Raja Medni Parkash, chief of Nahan State and Raja Fateh Shah ofSrinagar were mutual enemies. The latter had occupied some of theformer’s territory and contemplated still further aggressions. MedniParkash did not know whom he should turn to for aid and advice. FatehShah was known to be a close friend of Sri Ram Rai, who had greatoccult powers and who had, by their exhibition, acquired great influenceat the Emperor’s court. Fateh Shah’s daughter was to be betrothed tothe son of Bhim Chand, the strongest of the Hill-Chiefs. So Fateh Shahhad, as his allies, persons who owned spiritual as well as militarystrength. Medni Parkash was anxious for his safety. He has a strongdesire to acquire equally strong allies. But where to look for them wasthe question.
He consulted with his courtiers. One of them told him of GuruGobind Singh and said, “He occupies the gaddi of Guru Nanak andis, hence, in possession of that ocean of miraculous powers out ofwhich Ram Rai has received a few drops. He has, at his command, anarmy of dauntless warriors, ready to lay down their lives at a nod fromhim. He himself is a marvellous archer, excelling even Arjun of theMahabharta fame. The people of Majha and Malwa, nay, those of thewhole Panjab, are his devoted discipless. If he could be made an ally,all our worries would end. In these days Raja Bhim Chand and someother hill-chiefs tire intent on a war with him. Hostilities are about tobegin. If the Guru could be prevailed upon to come and dwell amongus for some time, that war would be averted, and, perhaps, he may bepleased to better our condition. He, by himself is, stronger than RamRai, Bhim Chand, and the rest, put together.’
This relieved Medni Parkash a good deal. He decided to invitethe Guru and seek his advice and aid. He sent his minister to the Guruwith the following request, “This land abounds in beautiful naturalscenery; there is plenty of game, too. Also, we are yearning to havethe bliss of your darshan. Do graciously come and spend some timein our midst.”
What with the love and devotion professed by Medni Parkesh,and what with the manifold entreaties made by the minister, the Gurubecame inclined to go, but he added, “Bhim Chand and his friends areall ready for a war with us. We, on our side, are equally prepared tomeet them. Not until do they get~a taste of our steel, will they cometo their senses and agree to live in peace. Therefore, I fain would settlescores with them before going to Nahan. Now, when all preparationsfor the coming conflict are made, it is not wise to leave our base andour strong position.”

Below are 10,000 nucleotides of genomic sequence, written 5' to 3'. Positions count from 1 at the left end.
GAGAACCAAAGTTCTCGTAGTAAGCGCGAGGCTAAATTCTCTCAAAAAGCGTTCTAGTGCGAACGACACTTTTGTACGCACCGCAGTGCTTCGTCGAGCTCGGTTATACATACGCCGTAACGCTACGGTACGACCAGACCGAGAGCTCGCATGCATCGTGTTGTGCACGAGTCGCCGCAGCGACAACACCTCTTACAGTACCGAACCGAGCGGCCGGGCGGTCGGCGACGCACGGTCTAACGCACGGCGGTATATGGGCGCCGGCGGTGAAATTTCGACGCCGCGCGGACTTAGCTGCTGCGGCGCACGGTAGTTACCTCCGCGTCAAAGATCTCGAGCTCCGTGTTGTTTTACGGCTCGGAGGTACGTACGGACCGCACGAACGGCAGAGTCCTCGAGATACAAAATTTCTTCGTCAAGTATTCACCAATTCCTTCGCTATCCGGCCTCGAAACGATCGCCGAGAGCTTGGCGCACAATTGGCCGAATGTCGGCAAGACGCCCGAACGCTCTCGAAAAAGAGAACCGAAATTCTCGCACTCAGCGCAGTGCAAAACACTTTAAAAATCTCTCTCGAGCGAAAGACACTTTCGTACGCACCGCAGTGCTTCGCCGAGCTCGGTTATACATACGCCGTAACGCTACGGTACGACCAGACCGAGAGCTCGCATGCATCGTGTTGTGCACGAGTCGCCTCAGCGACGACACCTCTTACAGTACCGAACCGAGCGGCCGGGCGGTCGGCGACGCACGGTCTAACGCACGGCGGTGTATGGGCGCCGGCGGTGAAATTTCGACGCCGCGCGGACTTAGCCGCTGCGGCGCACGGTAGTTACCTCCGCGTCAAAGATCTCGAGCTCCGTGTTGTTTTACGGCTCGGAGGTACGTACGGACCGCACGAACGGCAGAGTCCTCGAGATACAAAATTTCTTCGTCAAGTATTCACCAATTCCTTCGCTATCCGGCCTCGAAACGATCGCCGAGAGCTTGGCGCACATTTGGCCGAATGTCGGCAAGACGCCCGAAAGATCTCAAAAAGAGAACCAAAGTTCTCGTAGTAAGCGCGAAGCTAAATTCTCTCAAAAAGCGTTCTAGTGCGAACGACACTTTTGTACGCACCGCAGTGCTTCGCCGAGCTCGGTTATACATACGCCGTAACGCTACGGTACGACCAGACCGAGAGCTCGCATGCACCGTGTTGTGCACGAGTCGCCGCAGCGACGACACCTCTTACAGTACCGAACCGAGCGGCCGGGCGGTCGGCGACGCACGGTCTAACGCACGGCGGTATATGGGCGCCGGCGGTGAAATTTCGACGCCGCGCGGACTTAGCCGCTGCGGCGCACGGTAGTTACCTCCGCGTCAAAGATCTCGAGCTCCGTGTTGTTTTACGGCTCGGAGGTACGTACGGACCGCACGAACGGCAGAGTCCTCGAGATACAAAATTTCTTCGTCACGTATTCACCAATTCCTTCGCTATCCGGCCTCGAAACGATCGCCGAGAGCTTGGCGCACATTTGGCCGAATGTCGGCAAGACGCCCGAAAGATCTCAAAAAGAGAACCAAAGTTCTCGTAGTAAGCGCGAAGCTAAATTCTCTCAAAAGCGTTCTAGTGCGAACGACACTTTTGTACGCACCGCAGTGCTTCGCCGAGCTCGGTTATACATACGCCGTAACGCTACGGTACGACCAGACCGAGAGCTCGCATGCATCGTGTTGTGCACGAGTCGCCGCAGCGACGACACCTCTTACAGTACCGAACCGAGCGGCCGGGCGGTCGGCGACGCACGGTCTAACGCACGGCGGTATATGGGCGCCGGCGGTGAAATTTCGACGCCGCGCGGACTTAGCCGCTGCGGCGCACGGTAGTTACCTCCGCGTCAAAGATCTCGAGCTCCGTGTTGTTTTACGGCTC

The Masands and others of their way of thinking thought withinthemselves, “Bhim Chand is pre-occupied with preparations for hisson’s marriage. If the Guru were to go to Nahan, he might get soengrossed in hunting expeditions that he might cease to think of war.
In this way the war may be averted, for the time being at least.”
Thinking thus, they went to the Guru’s mother and explained theirthoughts and views to her. They begged her to persuade the Guru. Sheagreed to try. To begin with, she won over prominent Sikhs like BhaiSango Shah, Diwan Nand Chand, Munshi Sahib Chand, and her ownbrother, Bhai Kirpal. Then, taking them with her, she went to the Guru,and urged him to accept Raja Medni Parkash’s invitation. She alsoreminded him of his filial duty to obey his mother. After hearing allthis, he agreed to accept the invitation. 1 He gave orders for preparationsto be made for the journey. He had another reason, too, for goingthither. A certain love-force was drawing him in that direction. We shallsee what it was.
As a matter of precaution, and in order to be ready for alleventualities, he decided to take with him a band of his choicest soldiersand five hundred Udasi Sikhs. He started towards Nahan in the beginningof Baisakh 1742 BK (April, 1685 A.D.) Visiting his ancestors’ shrinesat Kiratpur and passing through Ropar etc., he reached Nahan onBaisakh 17,1742 BK (or April 14,1685 A.D.). The Raja gave him aroyal and hearty welcome.
When Sri Ram Rai heard of the Guru’s visit to Nahan, he counselledFateh Shah to be on good terms with him. Raja Fateh Shah, thereupon,1. That the stress of circumstances had a share in persuading the Guru to be awayfrom Anandpur for some time is shown by his own account of the event in theVachittar Natak. There he simply says, “Then we had to leave the place and payour attention to Paunta.” He fain would avoid a conflict as long as, and as far as,it was possible to do so without compromising his position and principles.